David Barzelay may be the most elusive chef in San Francisco.
His underground fine dining restaurant Lazy Bear is actually an anagram of his last name, but he’s anything but lazy.
The wait list for his pop-up dinners is massive, but now that David’s team recently acquired Hi-Lo BBQ as the home of their new restaurant in the Mission, reservations may be a bit more easy to come by. Although plans are under wraps for now, he kindly agreed to dish on some of the magic behind the scenes at Lazy Bear.
You’re known as such an innovative chef. How do you develop your inventive recipes?
We always try to keep ourselves entertained. When examining an ingredient, I try to pare it down to its unique and defining characteristics within my culinary taxonomy and experience. What is integral about the ingredient? For a carrot, it is of course the sweet earthiness, but also the memory of dipping it in ranch dressing as an after-school snack, and Daniel Patterson’s essay on carrots, and my relationship with the farmers from whom we buy the carrots. Sometimes it is purely a flavor pairing. Other times it is a classic dish we can make our own. Then we draw connections to other flavors and references, tasting things together. Ideally, a dish eventually connects several of those reference points.
You have devoted followers desperately trying to get a seat at one of your pop-up dinners. How does it feel to be an underground sensation and what has surprised you most about your acclaim?
The shocking thing is that, despite so many people trying to get into a given set of Lazy Bear dinners, so few cooks in the city even know about us, let alone have dined with us. It still feels like we are very much under the radar except for a small group of fervent diners.
I’m told you like to forage Twin Peaks for wild mustard, radish flowers, sorrel, and berries. Which other local flora and fauna do you like to highlight on your menus?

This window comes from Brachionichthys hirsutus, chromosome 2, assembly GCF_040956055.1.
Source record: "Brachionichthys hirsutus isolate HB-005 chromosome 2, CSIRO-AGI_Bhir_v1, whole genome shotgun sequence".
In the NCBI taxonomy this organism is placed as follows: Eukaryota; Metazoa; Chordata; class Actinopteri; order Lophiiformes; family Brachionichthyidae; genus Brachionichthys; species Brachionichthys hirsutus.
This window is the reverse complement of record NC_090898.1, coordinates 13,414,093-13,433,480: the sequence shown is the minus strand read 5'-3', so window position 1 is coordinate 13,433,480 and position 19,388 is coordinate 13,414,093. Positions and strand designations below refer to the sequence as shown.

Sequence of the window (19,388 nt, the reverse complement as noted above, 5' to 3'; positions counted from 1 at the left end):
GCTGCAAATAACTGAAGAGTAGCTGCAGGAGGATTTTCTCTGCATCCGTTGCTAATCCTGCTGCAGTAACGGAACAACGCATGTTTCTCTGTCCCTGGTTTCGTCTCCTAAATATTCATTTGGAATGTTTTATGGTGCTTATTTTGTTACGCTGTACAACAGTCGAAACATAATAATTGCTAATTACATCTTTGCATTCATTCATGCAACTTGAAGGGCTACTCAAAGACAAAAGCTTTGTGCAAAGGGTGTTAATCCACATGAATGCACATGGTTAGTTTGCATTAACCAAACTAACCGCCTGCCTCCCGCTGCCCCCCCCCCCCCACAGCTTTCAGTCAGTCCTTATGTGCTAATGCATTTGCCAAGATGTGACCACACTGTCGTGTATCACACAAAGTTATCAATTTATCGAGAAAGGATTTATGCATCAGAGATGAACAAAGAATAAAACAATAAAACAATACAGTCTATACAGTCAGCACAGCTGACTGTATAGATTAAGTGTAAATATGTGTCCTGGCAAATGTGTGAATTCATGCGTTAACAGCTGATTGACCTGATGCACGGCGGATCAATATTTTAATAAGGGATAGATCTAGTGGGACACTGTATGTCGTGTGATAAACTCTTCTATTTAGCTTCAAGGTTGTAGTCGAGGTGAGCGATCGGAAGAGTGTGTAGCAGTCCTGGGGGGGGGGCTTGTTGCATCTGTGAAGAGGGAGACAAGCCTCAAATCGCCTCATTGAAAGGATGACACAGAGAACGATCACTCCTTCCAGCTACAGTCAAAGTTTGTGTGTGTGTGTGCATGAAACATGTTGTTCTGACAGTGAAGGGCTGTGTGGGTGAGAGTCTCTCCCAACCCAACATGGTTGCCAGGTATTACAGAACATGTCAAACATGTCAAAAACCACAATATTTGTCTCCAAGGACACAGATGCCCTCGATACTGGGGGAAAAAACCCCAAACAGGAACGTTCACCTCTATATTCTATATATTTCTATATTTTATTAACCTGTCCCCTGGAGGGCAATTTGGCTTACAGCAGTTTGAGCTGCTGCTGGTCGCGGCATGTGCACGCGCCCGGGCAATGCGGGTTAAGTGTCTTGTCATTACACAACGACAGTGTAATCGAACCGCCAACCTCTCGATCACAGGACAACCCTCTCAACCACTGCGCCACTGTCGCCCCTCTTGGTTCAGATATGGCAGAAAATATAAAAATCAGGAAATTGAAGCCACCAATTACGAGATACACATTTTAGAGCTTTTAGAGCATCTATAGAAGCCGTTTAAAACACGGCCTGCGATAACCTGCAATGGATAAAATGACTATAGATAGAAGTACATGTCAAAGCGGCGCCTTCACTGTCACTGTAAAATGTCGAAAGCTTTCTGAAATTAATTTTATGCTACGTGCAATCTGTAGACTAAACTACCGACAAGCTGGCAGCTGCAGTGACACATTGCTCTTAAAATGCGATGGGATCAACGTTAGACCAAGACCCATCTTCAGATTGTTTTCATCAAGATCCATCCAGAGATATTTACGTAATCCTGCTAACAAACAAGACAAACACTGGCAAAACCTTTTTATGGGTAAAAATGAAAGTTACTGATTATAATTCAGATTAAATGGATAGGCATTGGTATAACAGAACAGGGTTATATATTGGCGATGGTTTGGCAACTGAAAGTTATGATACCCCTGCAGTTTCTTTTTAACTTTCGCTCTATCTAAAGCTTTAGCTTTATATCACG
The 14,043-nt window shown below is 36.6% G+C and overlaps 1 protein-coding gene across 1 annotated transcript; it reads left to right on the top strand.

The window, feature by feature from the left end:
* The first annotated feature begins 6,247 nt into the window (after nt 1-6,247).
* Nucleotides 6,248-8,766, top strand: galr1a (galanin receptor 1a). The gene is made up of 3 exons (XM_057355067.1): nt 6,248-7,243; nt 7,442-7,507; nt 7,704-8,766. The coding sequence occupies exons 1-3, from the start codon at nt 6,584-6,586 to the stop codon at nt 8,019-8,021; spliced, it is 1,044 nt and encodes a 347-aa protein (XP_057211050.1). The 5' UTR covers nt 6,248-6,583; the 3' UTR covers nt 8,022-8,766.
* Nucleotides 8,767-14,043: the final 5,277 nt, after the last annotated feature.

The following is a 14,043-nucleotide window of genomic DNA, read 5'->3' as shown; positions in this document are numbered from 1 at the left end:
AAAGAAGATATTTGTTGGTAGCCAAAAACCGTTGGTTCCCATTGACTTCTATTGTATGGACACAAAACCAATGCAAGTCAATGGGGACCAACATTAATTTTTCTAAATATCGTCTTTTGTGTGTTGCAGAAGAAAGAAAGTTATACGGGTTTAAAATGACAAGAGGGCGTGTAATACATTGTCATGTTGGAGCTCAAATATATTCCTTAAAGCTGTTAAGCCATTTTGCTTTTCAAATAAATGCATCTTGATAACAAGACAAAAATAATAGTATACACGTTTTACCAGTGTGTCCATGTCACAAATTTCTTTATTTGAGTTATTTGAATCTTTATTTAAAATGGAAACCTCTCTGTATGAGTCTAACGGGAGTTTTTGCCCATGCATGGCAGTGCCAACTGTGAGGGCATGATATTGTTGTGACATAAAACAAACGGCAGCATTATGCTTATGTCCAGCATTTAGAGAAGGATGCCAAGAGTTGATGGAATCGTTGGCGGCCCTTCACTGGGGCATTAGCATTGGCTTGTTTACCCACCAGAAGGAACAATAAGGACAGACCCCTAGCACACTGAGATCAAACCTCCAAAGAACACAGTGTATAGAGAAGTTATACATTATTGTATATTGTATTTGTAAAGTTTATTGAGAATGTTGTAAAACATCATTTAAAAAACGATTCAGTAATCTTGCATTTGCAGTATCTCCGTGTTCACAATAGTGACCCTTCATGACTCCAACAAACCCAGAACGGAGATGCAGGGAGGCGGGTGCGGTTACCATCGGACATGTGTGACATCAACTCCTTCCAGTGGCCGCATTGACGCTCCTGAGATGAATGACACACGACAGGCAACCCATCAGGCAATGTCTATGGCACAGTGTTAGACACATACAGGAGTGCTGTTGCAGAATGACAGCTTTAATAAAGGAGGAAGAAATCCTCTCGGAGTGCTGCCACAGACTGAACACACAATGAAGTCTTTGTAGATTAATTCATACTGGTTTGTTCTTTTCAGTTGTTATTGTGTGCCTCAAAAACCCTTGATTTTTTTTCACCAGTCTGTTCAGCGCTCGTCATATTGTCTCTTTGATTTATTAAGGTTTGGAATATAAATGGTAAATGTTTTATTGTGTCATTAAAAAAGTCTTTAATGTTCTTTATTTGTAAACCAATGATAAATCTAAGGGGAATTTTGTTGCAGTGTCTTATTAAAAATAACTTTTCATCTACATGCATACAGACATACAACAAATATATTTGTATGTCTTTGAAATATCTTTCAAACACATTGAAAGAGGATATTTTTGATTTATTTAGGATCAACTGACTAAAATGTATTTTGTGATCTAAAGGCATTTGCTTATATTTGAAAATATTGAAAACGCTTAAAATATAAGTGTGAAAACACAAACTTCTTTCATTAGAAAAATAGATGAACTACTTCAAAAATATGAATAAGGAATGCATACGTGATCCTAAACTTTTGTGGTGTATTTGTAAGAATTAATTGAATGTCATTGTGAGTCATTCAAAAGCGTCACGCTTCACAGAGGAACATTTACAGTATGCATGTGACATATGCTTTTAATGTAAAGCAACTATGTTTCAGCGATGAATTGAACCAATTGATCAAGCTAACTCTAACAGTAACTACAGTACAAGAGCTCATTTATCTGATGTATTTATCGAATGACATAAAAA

We don’t usually make time to go foraging unless there is something specific we want. But most of the produce we use is local. I buy it from farmers I get to look in the eye a couple times each week. They know I like the weird stuff. When a plant goes to seed, or bears some weird but edible fruit or flowers, the farmer might no longer be able to sell it. But that’s when I find it most interesting! So I get a lot of interesting stuff that lets us try new ideas.
Lazy Bear is known for its staples like your house-cultured butter. Which dishes do you hope to feature in the future?
With a few exceptions, we change up our dishes every couple weeks. We served brown butter brioche with cultured butter all through 2013, but now we have a completely different bread and butter course: we’re making molasses-infused baguettes served with cultured butter curds and whey. We still make the butter, but it’s presented in a completely different way. On the other hand, we’ve served what we now call “Caramelized Cookie Dough” as a mignardise at every Lazy Bear dinner ever, and for the last two years or so, we have started everyone’s meal with our whipped scrambled eggs.
Which restaurants do you admire (and frequent) in the Bay Area?
Nopa, Taqueria Cancun, Mission Chinese, Koi Palace, Commonwealth, Locanda, Cotogna…
What do you like to prepare for yourself when you eat at home with your wife?
We have fried rice about three nights per week.
What is in your refrigerator right now?
Rice for frying. Ketchup. Gochujang. Green olives. Various sherries and ports and beers. Eggs. Leftovers from Indian and Thai takeout. And an odd mix of Lazy Bear leftovers that I’ve brought home despite them being pretty much useless at home, like chive oil or salsify puree.
Favorite midnight snack? Ruffles potato chips with Philadelphia cream cheese.
Preferred cocktail? Anything well-made, but a Manhattan is my go-to.
Favorite greedy treat? Gamja fries from Namu as a mid-morning snack at the farmer’s market.
Favorite farmer’s market? Ferry Building.
Most nostalgic dive bar? I wish I had enough free time to have made grand old memories in dive bars. Our crew’s current go-to is the Royal Cuckoo on Mission Street South of Cesar Chavez.